When the ancestors of the Wettherbie family emigrated to England
following the Norman Conquest
in 1066 they brought their family name with them. They lived at Wetherby in West Yorkshire
, a market town and civil parish within the metropolitan borough of the City of Leeds. "The Saxon name of this town, whence the present is obviously deduced, was Wederbi, a term intended to designate its situation on a bend of the river Wharfe." CITATION[CLOSE]
Lewis, Samuel, A Topographical Dictionary of England. Institute of Historical Research, 1848, Print.
Today in the United States, there are two towns listed: Weatherby, Missouri; and Weatherby Lake, Missouri
Early Origins of the Wettherbie family
The surname Wettherbie was first found in West Yorkshire
where one of the first records was of Ivo de Werreby in 1214; and Richard de Wetherby in 1302. CITATION[CLOSE]
Reaney, P.H and R.M. Wilson, A Dictionary of English Surnames. London: Routledge, 1991. Print. (ISBN 0-415-05737-X)
Later the Yorkshire Poll Tax
Rolls of 1379 listed Robertas de Wethirby as living there at that time. CITATION[CLOSE]
Bardsley, C.W, A Dictionary of English and Welsh Surnames: With Special American Instances. Wiltshire: Heraldry Today, 1901. Print. (ISBN 0-900455-44-6)
Conjecturally the Wetherby family are descended from Ralph of Intwood, who held the lands and village of Intwood from Eudo, Steward to William the Conqueror. Intwood consisted of a church, a mill, nine horses, and thirty sheep, as recorded in the Domesday Book in 1086. CITATION[CLOSE]
Williams, Dr Ann. And G.H. Martin, Eds., Domesday Book A Complete Translation. London: Penguin, 1992. Print. (ISBN 0-141-00523-8)
Wetherby is mentioned in the Domesday Book of 1086 as Wedrebi, thought to derive from wether- or ram-farm or else meaning "settlement on the bend of a river". CITATION[CLOSE]
Mills, A.D., Dictionary of English Place-Names. Oxford: Oxford University Press, 1991. Print. (ISBN 0-19-869156-4) Local folklore has it that when heavy snow storms hit the county, Wetherby does not get as much because the "Weather Goes By."
Early History of the Wettherbie family
This web page shows only a small excerpt of our Wettherbie research.Another 193 words (14 lines of text) covering the years 146 and 1461 are included under the topic Early Wettherbie History in all our PDF Extended History products and printed products wherever possible.
Wettherbie Spelling Variations
The English language only became standardized in the last few centuries. For that reason, spelling variations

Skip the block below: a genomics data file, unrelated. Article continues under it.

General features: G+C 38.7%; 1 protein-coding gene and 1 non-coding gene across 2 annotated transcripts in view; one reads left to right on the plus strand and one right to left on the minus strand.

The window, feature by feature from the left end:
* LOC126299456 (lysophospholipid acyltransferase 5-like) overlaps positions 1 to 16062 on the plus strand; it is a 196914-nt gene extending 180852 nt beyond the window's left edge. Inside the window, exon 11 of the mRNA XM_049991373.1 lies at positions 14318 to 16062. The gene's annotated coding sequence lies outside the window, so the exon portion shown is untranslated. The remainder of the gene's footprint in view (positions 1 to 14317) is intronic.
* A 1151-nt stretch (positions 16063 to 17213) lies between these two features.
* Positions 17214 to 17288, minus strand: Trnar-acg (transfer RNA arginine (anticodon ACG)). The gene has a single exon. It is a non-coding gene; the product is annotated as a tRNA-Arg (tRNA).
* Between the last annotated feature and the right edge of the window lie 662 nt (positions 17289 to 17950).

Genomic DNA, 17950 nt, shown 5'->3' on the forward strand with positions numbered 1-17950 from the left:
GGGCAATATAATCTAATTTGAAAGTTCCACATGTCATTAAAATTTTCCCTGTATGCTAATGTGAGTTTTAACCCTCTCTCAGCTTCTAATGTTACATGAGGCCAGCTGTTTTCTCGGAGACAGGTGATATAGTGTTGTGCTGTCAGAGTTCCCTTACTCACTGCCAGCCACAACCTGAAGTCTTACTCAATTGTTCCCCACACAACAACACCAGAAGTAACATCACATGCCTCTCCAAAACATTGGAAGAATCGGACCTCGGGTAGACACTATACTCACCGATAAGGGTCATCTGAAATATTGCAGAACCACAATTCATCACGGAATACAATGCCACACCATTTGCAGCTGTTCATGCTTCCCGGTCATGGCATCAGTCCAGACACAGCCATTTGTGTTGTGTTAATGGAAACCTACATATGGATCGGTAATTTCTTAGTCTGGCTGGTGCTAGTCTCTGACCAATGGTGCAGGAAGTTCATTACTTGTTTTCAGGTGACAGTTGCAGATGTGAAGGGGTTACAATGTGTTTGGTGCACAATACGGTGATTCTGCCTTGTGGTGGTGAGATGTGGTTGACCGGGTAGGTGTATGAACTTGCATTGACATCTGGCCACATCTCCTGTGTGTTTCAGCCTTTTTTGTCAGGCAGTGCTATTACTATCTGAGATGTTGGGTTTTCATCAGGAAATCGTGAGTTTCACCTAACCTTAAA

are common among many Anglo-Norman names. The shape of the English language was frequently changed with the introduction of elements of Norman French, Latin, and other European languages; even the spelling of literate people's names were subsequently modified. Wettherbie has been recorded under many different variations, including Wetherby, Weatherby, Wetherbie, Wetherbee, Witherby and many more.
Early Notables of the Wettherbie family (pre 1700)
More information is included under the topic Early Wettherbie Notables in all our PDF Extended History products
and printed products wherever possible.
Migration of the Wettherbie family to Ireland
Some of the Wettherbie family moved to Ireland
, but this topic is not covered in this excerpt.Another 74 words (5 lines of text) about their life in Ireland is included in all our PDF Extended History products and printed products wherever possible.
Migration of the Wettherbie family to the New World and Oceana
To escape the uncertainty of the political and religious uncertainty found in England
, many English families boarded ships at great expense to sail for the colonies held by Britain. The passages were expensive, though, and the boats were unsafe, overcrowded, and ridden with disease. Those who were hardy and lucky enough to make the passage intact were rewarded with land, opportunity, and social environment less prone to religious and political persecution. Many of these families went on to be important contributors to the young nations of Canada and the United States where they settled. Wettherbies were some of the first of the immigrants to arrive in North America: John Witherby (or Wetherby) who settled in Sudbury, Massachusetts in 1630; John Wetherbee settled in New York in 1820; Bartholomew Wethersbie settled in Virginia in 1616.